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Image for “My definition of bliss”, Finding Your Bliss

On the onset the word bliss can be perceived as an intimidating word, a lofty concept like euphoria or ecstasy - the ultimate life goal but one that is likely not attainable in our day-to-day lives.

The way I think of it is that it’s about inserting moments of bliss throughout the day. This approach to life is more achievable than being in a cloud nine state of mind that is more aspirational yet unrealistic.

I witness bliss in the small, joyful moments. A flock of birds on a wire gets me excited. Hearing the unison of children’s laughter in the background during recess time makes me smile. The colour and shape of the moon on those dark nights makes me thoughtful. Serendipitous encounters when someone from one area of your life collides with another person you know gives me goosebumps, leaving me awestruck.

While bliss is a state of mind, it’s really about conscious living, being fully present, aware of your surroundings, looking into someone’s eyes in conversation, freely dancing or singing out loud fully immersed in a song. Ultimately, it’s about paying attention.

I’ve been extensively vocal and public about my personal grief journey after losing my beloved husband in 2020. I’ve even written about it in a children’s book called The Stars That Shine For You that approaches the often taboo topic of loss, death and grief in a child-friendly way. Through my profound loss, I’ve seen the depth of misery and heartbreak but also risen through it with deep scars permanently etched on me. I’ve realized that in grief both pain and joy can co-exist. That it is possible to cry in one moment and laugh out loud the next. That you can poke fun and be silly even in moments of crisis and excruciating despair. That life moves on even when you don’t want to-the sun still rises every day and the flowers eventually bloom. I’ve learned through hardship that though there will always be a big hole in the center there is a garden to attend to that surrounds that hole. Seeds that need to be nurtured, cared for, and loved. Those seeds represent the present moment.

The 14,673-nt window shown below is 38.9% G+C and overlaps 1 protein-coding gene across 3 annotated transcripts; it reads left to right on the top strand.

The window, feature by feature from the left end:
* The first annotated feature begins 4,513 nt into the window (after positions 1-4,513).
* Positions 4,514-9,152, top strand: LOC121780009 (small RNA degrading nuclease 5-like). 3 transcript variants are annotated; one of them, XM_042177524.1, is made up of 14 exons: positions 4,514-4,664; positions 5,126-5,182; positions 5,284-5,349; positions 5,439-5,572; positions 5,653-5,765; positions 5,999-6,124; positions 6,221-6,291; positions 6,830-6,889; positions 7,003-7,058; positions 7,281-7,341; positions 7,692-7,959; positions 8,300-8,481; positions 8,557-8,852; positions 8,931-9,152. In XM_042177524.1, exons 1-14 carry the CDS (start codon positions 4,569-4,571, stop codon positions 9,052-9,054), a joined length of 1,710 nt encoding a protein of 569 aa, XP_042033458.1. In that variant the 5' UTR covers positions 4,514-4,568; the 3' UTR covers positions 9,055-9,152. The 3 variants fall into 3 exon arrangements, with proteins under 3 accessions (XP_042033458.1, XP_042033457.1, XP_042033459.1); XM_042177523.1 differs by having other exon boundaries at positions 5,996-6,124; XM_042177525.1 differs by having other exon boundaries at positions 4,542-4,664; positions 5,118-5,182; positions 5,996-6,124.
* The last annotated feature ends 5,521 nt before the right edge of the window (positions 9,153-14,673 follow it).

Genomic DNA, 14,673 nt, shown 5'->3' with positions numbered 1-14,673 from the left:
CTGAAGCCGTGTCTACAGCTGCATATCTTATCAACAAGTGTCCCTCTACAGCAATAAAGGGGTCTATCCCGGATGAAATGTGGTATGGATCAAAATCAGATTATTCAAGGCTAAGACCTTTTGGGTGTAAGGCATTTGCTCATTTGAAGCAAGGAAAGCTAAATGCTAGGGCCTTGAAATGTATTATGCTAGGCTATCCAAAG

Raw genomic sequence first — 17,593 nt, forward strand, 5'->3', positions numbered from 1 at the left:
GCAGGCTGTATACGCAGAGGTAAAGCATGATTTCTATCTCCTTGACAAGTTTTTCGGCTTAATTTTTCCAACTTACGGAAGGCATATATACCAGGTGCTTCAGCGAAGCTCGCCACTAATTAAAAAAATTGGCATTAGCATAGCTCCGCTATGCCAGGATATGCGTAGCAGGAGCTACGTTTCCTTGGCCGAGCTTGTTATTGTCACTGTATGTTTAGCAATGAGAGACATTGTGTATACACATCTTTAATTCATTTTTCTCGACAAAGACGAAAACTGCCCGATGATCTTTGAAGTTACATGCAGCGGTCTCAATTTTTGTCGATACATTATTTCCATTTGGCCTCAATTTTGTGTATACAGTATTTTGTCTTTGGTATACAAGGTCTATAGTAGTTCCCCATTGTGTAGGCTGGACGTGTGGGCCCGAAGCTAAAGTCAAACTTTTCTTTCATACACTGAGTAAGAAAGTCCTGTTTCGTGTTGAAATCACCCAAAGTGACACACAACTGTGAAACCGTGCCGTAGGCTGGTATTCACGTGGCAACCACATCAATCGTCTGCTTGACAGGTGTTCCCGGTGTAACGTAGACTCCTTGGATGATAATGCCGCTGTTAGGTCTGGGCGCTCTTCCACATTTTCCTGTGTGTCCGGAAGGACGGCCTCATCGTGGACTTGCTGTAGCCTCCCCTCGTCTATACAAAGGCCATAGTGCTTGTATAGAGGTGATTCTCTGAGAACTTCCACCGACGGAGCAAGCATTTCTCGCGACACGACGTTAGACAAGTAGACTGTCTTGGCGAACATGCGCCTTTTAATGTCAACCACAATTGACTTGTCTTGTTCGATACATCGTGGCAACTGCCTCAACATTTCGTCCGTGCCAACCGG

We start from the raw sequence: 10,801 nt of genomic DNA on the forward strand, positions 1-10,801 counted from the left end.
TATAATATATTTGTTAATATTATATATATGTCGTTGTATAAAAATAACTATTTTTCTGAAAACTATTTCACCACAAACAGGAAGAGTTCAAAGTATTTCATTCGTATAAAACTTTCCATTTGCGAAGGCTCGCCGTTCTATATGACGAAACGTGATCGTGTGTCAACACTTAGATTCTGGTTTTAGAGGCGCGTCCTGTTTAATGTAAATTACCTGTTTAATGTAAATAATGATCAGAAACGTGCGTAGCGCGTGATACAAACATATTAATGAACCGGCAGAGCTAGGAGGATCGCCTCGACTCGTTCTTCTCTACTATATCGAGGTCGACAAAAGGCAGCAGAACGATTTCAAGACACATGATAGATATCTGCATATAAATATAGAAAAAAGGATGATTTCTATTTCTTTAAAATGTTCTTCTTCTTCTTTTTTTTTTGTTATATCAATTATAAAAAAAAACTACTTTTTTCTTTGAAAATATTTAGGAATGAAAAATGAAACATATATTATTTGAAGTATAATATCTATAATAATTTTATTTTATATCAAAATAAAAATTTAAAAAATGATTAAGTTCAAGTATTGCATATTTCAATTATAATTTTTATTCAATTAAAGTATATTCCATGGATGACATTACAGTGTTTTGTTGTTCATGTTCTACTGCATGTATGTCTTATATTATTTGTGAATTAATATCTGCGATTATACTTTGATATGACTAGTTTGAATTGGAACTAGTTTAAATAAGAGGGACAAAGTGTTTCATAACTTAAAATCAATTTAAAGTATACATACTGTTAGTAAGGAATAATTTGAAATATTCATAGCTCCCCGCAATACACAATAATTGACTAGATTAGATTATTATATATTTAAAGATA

In order to tend to our seeds, we all need to pay more attention and that is difficult to do. There are so many distractions, competing tasks and priorities that come to us all at once. I’m often overwhelmed with my daily to-do lists but I try hard to gather myself together, put the phone away and ensure I’ve inserted a fun thing, a restful self-care thing, on my daily list. By adding it there, the list often gets longer but recognize that my seeds need to get as much attention as my work and home life responsibilities. Without it visible on the list, it’s something that gets put off, feels time-consuming and often overwhelming.

By making those fun and joyful moments a priority and living my life with purpose, I’m a better mother, daughter, sister, friend, colleague and overall human being. I am able to give more to others around me by giving to myself these special fleeting moments that sometimes are very short but if you add them all up, they add quality to my life.

My husband, Aly, was a fierce believer in making the best of each moment even before his illness-perhaps on some level he knew his time on earth would be cut short, so he made his life matter and prioritized quality time with me, our kids, family and his passion for playing as much golf as possible. He was the inventor of YOLO before it was a thing, a dedicated weekend warrior who believed in getting your chores on a daily basis so you could enjoy life to the fullest. His motto: work hard, play harder.

My advice is to live like Aly and treat your calendar, your precious time, as the treasure it is. Pay attention to it, and block off timeslots for what is important to you-what can provide you moments of bliss.

Walk through crunchy fall leaves. Study your dogs to see how fully they live their lives. Get quiet and be still in whatever meditative process you can incorporate into your life. For some that may mean running, yoga class, prayer, even reading. Savour your food. Fawn over sunsets. Meet a friend of coffee and get giddy over the small things. Hold a baby.

There are so many ways of paying more attention to all the beautiful things around us. Bliss is really little sparks of joy sprinkled throughout your day, glimmers of hope.

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Love,
Judy